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SUMMER 2013 MARKET REPORT
DESPERATE DAN ARTWORK: £1,121.00
TOPPER 1956: £770.00
This classic Desperate Dan artwork shows Dan, for the first time, using a blow lamp to have a shave. He then wins the Best Dressed Guy competition and gets first prize from Father Christmas. Originally from The Dandy comic No 4 this was the earliest Desperate Dan artwork ever offered for auction and £1121 took it away into the sunset.
Early Dandys sold well with issue 42 at £220 and 43 at £275 with following issues 44-47 in lower grades making £88 each.
Since 2001 there have been six No 1 Radio Funs offered by us at auction and this high grade copy was first sold in 2011 for £330. Here it created a new record of £511 with George a very jolly gee-gee.
Here we offered the second set of front cover printer’s proofs, each signed for approval by legendary Dandy editor, Albert Barnes. Covers of 68 and 76 made £236 each and No 96 a top priced £247. The other five on offer ranged between £120-192 each. One of our buyers secured 2 of them and when we asked him why he was so keen he told us they were so brilliantly frameable.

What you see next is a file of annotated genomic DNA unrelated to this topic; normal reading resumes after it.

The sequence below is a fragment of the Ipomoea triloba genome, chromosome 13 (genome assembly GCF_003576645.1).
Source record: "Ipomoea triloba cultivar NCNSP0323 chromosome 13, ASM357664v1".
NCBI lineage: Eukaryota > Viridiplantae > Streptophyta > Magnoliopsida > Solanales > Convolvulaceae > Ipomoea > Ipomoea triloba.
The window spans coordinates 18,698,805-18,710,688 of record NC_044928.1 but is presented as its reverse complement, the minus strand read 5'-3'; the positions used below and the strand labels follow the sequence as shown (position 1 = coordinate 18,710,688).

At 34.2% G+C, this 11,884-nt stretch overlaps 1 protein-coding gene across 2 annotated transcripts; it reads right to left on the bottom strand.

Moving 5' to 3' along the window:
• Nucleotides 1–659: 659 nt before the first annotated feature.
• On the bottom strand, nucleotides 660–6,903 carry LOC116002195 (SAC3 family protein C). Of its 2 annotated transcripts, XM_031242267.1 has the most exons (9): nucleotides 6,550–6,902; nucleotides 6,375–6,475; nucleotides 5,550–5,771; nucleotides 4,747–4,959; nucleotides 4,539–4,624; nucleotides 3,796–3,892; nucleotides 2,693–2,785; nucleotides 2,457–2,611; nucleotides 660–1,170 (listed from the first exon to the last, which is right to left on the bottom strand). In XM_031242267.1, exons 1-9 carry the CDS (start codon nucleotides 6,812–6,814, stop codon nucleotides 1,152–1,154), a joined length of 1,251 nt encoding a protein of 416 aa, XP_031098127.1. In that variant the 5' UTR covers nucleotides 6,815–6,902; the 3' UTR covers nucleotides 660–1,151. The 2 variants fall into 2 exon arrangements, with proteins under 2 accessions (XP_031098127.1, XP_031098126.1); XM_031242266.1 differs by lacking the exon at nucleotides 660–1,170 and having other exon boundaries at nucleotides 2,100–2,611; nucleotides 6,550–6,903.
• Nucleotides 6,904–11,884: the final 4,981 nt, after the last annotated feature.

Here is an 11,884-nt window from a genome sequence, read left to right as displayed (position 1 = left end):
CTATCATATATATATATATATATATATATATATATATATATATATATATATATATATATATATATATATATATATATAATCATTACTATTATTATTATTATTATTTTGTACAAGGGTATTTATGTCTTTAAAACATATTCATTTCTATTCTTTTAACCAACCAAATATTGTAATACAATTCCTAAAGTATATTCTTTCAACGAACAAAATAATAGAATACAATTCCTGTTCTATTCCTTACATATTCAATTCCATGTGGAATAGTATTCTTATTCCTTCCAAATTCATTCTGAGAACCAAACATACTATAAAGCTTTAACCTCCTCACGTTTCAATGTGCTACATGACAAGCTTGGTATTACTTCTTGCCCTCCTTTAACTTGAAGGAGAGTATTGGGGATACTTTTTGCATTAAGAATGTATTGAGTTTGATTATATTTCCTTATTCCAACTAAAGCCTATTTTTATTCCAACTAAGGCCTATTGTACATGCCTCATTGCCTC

This was only the second time a Broons At The Seaside jigsaw had been seen in our auctions and although this edition had 11 pieces missing, the all important original box was present and £470 carried away Scotland’s happiest family.
Our final tranche of Picture Post comprised 60 issues from 1943-49 and £165 took away this iconic weekly magazine.